Such was the part taken by the reformers and the Reformation in the midst of this revolt; they contended against it with all their might, with the sword of the Word, and boldly maintained those principles which alone, in every age, can preserve order and subjection among the nations. Accordingly, Luther asserted that, if the power of sound doctrine had not checked the fury of the people, the revolt would have extended its ravages far more widely, and have overthrown both church and state. If the reformers thus contended against sedition, it was not without receiving grievous wounds. That moral agony which Luther had first suffered, in his cell at Erfurth, became still more serious after the insurrection of the peasants. No great change takes place among men without suffering on the part of those who are its instruments. The birth of Christianity was effected by the agony of the Cross; but He who hung upon that cross addressed these words to each of his disciples, “Are ye able to drink of the cup that I shall drink of, and to be baptized with the same baptism that I am baptized with?”
On the side of the princes, it was continually repeated that Luther and his doctrine were the cause of the revolt, and, however absurd this idea may be, the reformer could not see it so generally entertained without experiencing the deepest grief. On the side of the people, Munzer and all the leaders of the insurrection represented him as a vile hypocrite, a flatterer of the great, and these calumnies easily obtained belief. The violence with which Luther had declared against the rebels had displeased even moderate men. The friends of Rome exulted; all were against him, and he bore the heavy anger of his times. But his greatest affliction was to behold the work of heaven thus dragged in the mire and classed with the most fanatical projects. Here he felt was his Gethsemane: he saw the bitter cup that was presented to him; and, foreboding that he would be forsaken by all, he exclaimed: “Soon, perhaps, I shall also be able to say, ‘All ye shall be offended because of me this night.'”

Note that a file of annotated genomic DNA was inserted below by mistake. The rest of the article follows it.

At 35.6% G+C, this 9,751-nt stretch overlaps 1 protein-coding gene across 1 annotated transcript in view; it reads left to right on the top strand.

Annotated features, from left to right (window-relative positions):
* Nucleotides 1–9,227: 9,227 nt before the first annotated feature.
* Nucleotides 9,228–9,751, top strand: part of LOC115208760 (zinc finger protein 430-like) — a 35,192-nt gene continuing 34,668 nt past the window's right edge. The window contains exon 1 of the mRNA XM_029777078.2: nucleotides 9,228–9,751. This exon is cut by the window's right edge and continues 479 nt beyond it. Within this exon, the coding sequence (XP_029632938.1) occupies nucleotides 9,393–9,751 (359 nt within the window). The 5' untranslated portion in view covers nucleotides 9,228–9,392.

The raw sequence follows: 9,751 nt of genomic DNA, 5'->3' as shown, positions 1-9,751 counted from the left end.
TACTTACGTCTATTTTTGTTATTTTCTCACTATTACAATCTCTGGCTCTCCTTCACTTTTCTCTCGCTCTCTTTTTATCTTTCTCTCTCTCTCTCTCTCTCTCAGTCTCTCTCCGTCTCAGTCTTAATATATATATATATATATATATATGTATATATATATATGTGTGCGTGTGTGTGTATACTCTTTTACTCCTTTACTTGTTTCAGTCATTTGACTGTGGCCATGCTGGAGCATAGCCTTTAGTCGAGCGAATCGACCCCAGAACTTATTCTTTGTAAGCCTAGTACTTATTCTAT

Yet in the midst of this deep bitterness he preserved his faith:
He who has given me power to trample the enemy under foot,” said he, “when he rose up against me like a cruel dragon or a furious lion, will not permit this enemy to crush me, now that he appears before me with the treacherous glance of the basilisk. I groan as I contemplate those calamities. Often have I asked myself whether it would not have been better to have allowed the papacy to go on quietly, rather than witness the occurrence of so many troubles and seditions in the world. But no! it is better to have snatched a few souls from the jaws of the devil than to have left them all between his murderous fangs.”